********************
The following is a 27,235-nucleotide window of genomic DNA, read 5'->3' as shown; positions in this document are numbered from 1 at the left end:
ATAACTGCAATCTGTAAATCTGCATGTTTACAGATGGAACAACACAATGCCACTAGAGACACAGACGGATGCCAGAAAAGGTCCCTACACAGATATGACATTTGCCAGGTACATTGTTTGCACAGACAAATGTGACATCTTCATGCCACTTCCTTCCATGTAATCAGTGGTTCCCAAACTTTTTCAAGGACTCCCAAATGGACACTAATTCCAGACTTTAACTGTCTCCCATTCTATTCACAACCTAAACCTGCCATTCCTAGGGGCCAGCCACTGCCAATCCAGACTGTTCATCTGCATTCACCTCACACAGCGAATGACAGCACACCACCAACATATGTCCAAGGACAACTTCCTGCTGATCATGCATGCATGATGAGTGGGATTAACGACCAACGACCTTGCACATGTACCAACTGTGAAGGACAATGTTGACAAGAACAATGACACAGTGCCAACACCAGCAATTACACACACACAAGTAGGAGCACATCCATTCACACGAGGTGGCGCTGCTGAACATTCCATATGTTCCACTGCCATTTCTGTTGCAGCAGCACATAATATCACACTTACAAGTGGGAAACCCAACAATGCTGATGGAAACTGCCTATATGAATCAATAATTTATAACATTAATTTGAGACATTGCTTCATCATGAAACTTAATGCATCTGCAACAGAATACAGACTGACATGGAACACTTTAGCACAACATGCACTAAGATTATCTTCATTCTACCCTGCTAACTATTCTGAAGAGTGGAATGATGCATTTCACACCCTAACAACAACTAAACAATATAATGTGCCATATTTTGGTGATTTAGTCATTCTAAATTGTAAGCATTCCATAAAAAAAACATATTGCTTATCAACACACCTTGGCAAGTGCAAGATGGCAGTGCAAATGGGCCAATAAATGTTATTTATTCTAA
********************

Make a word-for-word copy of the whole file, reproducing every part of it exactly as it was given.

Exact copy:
The following is a 27,235-nucleotide window of genomic DNA, read 5'->3' as shown; positions in this document are numbered from 1 at the left end:
ATAACTGCAATCTGTAAATCTGCATGTTTACAGATGGAACAACACAATGCCACTAGAGACACAGACGGATGCCAGAAAAGGTCCCTACACAGATATGACATTTGCCAGGTACATTGTTTGCACAGACAAATGTGACATCTTCATGCCACTTCCTTCCATGTAATCAGTGGTTCCCAAACTTTTTCAAGGACTCCCAAATGGACACTAATTCCAGACTTTAACTGTCTCCCATTCTATTCACAACCTAAACCTGCCATTCCTAGGGGCCAGCCACTGCCAATCCAGACTGTTCATCTGCATTCACCTCACACAGCGAATGACAGCACACCACCAACATATGTCCAAGGACAACTTCCTGCTGATCATGCATGCATGATGAGTGGGATTAACGACCAACGACCTTGCACATGTACCAACTGTGAAGGACAATGTTGACAAGAACAATGACACAGTGCCAACACCAGCAATTACACACACACAAGTAGGAGCACATCCATTCACACGAGGTGGCGCTGCTGAACATTCCATATGTTCCACTGCCATTTCTGTTGCAGCAGCACATAATATCACACTTACAAGTGGGAAACCCAACAATGCTGATGGAAACTGCCTATATGAATCAATAATTTATAACATTAATTTGAGACATTGCTTCATCATGAAACTTAATGCATCTGCAACAGAATACAGACTGACATGGAACACTTTAGCACAACATGCACTAAGATTATCTTCATTCTACCCTGCTAACTATTCTGAAGAGTGGAATGATGCATTTCACACCCTAACAACAACTAAACAATATAATGTGCCATATTTTGGTGATTTAGTCATTCTAAATTGTAAGCATTCCATAAAAAAAACATATTGCTTATCAACACACCTTGGCAAGTGCAAGATGGCAGTGCAAATGGGCCAATAAATGTTATTTATTCTAA